Everything is different but nothing has changed. The process of energy planning still refuses to fit into the neat world of econometric models and other sophisticated forecasting techniques. Predicting the price and supply of energy over the near term is a high-risk activity with success more dependent on luck than talent.

Left to history are the turbulent 1970s with oil price (increase) shocks, supply shortages and a strong OPEC in charge. We are now past the chaos of the early 1980s, a period of oil price (decrease) shocks, supply gluts and a shaky OPEC.

What may come next is far from clear.

If you can, answer these true or false:

1. World economic recovery will help prevent a new oil price war, and the same old OPEC will be back to business as usual.

2. The $29 (OPEC benchmark) per barrel formed a bottom, allowing OPEC to regroup and capture a new momentum.

3. The growing ability of North Sea oil to compete in Nigeria's traditional markets will move Nigeria closer to the oil cartel.

4. OPEC "discounting" will resume, leading the Saudis to run oil prices down to levels at which only they can be profitable.

5. This major Saudi intervention or the mere threat of its occurrence will lead to the formation of a super OPEC, which will include the existing members plus those producers now outside the cartel, including Great Britain and Mexico.

6. Continued uncertainty makes it inevitable that producers and consumers will finally agree to a system of "indexing"--a long-term pricing formula based on inflation and other variables--thus forming a legitimate cartel similar to coffee and sugar.

7. Iraq will win the war with Iran.

8. Iran will be the victor leaving Iraq with a "Khomeni-type" fundamentalist government.

9. The outcome of the war will effect the supply and price of oil.

10. Mideast stability is more threatened than ever because of continued problems in Lebanon and North Africa.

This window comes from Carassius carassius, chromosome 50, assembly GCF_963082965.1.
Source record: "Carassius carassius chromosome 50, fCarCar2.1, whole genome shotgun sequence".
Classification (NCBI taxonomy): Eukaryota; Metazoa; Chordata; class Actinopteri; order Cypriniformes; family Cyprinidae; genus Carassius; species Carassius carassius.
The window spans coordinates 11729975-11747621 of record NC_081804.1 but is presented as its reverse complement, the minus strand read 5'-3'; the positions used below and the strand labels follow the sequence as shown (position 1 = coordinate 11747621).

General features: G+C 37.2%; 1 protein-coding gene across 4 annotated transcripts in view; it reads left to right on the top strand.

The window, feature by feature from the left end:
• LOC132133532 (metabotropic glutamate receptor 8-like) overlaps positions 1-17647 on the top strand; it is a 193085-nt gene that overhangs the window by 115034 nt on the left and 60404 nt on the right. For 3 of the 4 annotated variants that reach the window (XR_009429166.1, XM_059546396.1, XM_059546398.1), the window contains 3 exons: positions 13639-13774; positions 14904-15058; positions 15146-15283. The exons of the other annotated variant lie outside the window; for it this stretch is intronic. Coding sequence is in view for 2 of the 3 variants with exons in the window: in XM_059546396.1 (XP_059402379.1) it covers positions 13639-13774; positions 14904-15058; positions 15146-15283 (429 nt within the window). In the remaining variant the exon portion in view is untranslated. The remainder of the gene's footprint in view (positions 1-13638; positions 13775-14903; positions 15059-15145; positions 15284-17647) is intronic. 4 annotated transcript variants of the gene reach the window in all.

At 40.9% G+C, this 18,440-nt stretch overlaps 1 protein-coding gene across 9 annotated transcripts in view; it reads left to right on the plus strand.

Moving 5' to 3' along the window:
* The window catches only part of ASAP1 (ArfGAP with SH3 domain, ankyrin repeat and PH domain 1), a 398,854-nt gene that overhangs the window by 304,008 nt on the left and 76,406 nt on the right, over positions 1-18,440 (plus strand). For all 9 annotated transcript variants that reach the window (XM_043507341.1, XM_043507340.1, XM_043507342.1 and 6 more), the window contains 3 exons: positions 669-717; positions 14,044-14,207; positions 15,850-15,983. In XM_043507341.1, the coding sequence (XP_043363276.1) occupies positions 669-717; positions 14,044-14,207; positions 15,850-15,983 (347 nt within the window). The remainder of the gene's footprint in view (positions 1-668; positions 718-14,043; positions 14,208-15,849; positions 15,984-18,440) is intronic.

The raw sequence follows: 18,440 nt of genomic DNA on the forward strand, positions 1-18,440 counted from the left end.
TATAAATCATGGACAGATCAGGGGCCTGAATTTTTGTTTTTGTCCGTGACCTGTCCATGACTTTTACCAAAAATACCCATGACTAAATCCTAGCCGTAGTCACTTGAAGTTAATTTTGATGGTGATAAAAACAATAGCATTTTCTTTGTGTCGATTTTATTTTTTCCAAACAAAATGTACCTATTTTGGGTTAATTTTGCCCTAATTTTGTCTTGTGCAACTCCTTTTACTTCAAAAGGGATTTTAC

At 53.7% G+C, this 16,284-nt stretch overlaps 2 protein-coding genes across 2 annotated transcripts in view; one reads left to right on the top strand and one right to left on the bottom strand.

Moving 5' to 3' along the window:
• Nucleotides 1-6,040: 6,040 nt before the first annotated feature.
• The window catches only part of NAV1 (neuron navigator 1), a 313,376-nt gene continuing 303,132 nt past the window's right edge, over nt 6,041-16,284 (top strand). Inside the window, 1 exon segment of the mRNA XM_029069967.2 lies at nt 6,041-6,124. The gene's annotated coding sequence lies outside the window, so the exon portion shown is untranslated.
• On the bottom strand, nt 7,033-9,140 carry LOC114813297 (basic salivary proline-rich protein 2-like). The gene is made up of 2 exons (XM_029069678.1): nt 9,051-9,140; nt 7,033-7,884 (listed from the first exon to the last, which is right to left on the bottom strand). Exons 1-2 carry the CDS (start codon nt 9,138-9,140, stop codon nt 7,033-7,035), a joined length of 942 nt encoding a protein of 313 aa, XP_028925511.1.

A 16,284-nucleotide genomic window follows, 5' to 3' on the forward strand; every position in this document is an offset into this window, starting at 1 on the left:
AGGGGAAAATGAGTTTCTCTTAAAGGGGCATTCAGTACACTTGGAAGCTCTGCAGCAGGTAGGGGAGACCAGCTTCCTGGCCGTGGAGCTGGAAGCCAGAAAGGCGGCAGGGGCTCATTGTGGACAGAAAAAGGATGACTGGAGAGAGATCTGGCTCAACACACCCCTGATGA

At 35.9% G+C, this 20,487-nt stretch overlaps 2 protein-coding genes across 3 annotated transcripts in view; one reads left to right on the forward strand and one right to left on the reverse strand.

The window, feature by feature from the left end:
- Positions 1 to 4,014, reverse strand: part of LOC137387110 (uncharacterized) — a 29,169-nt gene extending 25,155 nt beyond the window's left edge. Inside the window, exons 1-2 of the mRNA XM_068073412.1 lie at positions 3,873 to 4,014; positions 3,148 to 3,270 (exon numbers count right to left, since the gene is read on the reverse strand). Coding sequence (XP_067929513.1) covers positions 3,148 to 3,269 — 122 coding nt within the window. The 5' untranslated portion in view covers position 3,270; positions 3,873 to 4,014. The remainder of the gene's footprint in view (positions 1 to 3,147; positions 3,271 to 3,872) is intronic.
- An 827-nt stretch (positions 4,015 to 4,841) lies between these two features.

11. The United States can stop worrying about a new Mideast disruption leading to renewed supply shortages.

12. Conflicts in Central America will not affect the political and economic future of Mexico and Mexican oil.

13. In the end the marketplace will assert a free price based on real supply and demand and the cartel will follow its ancestors into the past.

14. Energy is no longer a national issue.

Who is so gifted as to be able to answer all of these questions with confidence? In time, they will answer themselves, but in the meantime U.S. policy-makers would be wise to keep the following three principles in mind.

First: Be prepared for future shocks. We live in the real world where political trouble affects the flow of oil. To ignore this fact is as foolish as neglecting to buy fire insurance on your home. Being prepared does not mean new federal legislation, but it does require a certain amount of contingency thinking by the public and private sectors.

Second: Continue to get the U.S. government completely out of all energy price regulations. If we have learned anything in the last 15 years, it is that the heavy hand of government performing unnatural acts with energy prices has given us negative production and conservation results.

Third: Support stronger measures to step up U.S.-produced oil, coal, gas and nuclear power, thus reducing dependence on imported oil to a more acceptable level.

Abrupt swings in oil supply, demand and price have further clouded an issue that never was in clear national focus. The debates surrounding government regulation, nuclear power and synthetic-renewable fuels have become more confused as special interests seize on those selected transient conditions that momentarily support their particular position. Stearing a steady course in the face of on-again/off-again crisis conditions is not easy for a political system that is better at "reacting" than it is at "acting."

But those who use today's oil glut to predict a worry-free future are as wrong as those who in 1973-75 urged legislation creating bureaucratic systems as a permanent response to the "energy crisis."

We cannot escape a fundamental truth-- the United States still uses much more energy than it produces. Even under the best of circumstances we still have an energy job to do.